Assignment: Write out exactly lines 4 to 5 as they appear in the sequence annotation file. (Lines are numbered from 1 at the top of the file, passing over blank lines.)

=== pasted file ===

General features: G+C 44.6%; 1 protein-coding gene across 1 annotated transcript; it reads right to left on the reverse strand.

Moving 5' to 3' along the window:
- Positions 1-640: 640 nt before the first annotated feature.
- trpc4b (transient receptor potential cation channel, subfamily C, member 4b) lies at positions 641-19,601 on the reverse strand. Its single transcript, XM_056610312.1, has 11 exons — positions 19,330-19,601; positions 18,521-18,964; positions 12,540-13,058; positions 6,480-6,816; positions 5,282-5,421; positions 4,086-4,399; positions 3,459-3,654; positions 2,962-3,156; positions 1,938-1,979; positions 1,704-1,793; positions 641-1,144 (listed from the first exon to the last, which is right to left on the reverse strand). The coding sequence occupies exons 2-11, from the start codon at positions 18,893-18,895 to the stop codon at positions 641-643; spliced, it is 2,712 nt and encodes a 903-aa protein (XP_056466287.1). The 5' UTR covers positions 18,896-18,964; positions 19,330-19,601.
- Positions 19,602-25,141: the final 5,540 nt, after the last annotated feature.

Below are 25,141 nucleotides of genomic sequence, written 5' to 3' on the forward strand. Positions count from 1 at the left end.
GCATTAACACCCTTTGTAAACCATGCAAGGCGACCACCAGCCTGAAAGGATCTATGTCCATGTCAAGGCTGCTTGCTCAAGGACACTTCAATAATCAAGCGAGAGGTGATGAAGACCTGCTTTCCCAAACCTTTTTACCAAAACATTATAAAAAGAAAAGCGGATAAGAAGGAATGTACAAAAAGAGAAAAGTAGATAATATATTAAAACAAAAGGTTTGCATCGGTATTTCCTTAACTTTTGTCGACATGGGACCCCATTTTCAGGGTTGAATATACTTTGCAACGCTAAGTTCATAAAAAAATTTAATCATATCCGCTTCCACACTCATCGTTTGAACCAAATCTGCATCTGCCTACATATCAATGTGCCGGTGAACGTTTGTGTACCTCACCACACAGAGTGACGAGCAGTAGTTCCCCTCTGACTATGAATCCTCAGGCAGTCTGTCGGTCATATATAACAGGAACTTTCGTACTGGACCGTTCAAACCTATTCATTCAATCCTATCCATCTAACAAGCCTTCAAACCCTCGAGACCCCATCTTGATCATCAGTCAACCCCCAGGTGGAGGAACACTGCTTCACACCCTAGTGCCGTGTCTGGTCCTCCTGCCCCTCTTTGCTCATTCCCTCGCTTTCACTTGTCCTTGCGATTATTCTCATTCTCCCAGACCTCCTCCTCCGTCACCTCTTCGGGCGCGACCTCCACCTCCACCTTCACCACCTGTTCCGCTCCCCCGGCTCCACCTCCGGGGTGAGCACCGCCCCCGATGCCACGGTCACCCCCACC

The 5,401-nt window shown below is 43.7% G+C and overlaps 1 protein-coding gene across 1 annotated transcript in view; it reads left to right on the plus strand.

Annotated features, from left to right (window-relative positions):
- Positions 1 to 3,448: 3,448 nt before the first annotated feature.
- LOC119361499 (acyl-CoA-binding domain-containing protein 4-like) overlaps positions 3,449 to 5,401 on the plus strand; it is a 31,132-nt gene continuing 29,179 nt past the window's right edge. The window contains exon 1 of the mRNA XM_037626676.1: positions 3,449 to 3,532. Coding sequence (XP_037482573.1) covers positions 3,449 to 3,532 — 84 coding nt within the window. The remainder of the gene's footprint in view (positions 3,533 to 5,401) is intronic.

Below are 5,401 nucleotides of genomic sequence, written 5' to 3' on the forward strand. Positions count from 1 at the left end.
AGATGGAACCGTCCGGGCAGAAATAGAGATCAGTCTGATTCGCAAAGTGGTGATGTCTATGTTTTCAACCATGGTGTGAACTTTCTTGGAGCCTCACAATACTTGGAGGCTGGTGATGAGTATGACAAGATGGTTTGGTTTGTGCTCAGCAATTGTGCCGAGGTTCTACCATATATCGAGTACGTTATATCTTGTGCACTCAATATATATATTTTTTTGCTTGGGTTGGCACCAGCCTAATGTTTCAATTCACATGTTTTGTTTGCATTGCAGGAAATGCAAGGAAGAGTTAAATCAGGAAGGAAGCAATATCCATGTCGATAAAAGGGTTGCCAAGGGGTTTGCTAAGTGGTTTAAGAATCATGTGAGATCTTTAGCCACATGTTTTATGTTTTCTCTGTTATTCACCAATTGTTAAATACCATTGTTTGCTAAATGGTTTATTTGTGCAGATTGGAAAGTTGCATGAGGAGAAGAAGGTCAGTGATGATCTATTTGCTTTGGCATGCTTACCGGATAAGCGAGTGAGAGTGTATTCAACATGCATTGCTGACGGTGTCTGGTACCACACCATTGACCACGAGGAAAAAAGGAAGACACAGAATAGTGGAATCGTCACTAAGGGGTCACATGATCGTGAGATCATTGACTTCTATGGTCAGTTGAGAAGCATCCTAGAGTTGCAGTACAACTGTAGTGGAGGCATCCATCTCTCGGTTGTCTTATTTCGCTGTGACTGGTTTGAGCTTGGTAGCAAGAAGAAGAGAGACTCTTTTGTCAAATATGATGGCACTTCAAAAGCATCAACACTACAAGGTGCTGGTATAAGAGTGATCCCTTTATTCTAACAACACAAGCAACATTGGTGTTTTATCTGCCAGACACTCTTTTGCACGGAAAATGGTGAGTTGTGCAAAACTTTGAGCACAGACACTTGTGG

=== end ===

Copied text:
- trpc4b (transient receptor potential cation channel, subfamily C, member 4b) lies at positions 641-19,601 on the reverse strand. Its single transcript, XM_056610312.1, has 11 exons — positions 19,330-19,601; positions 18,521-18,964; positions 12,540-13,058; positions 6,480-6,816; positions 5,282-5,421; positions 4,086-4,399; positions 3,459-3,654; positions 2,962-3,156; positions 1,938-1,979; positions 1,704-1,793; positions 641-1,144 (listed from the first exon to the last, which is right to left on the reverse strand). The coding sequence occupies exons 2-11, from the start codon at positions 18,893-18,895 to the stop codon at positions 641-643; spliced, it is 2,712 nt and encodes a 903-aa protein (XP_056466287.1). The 5' UTR covers positions 18,896-18,964; positions 19,330-19,601.
- Positions 19,602-25,141: the final 5,540 nt, after the last annotated feature.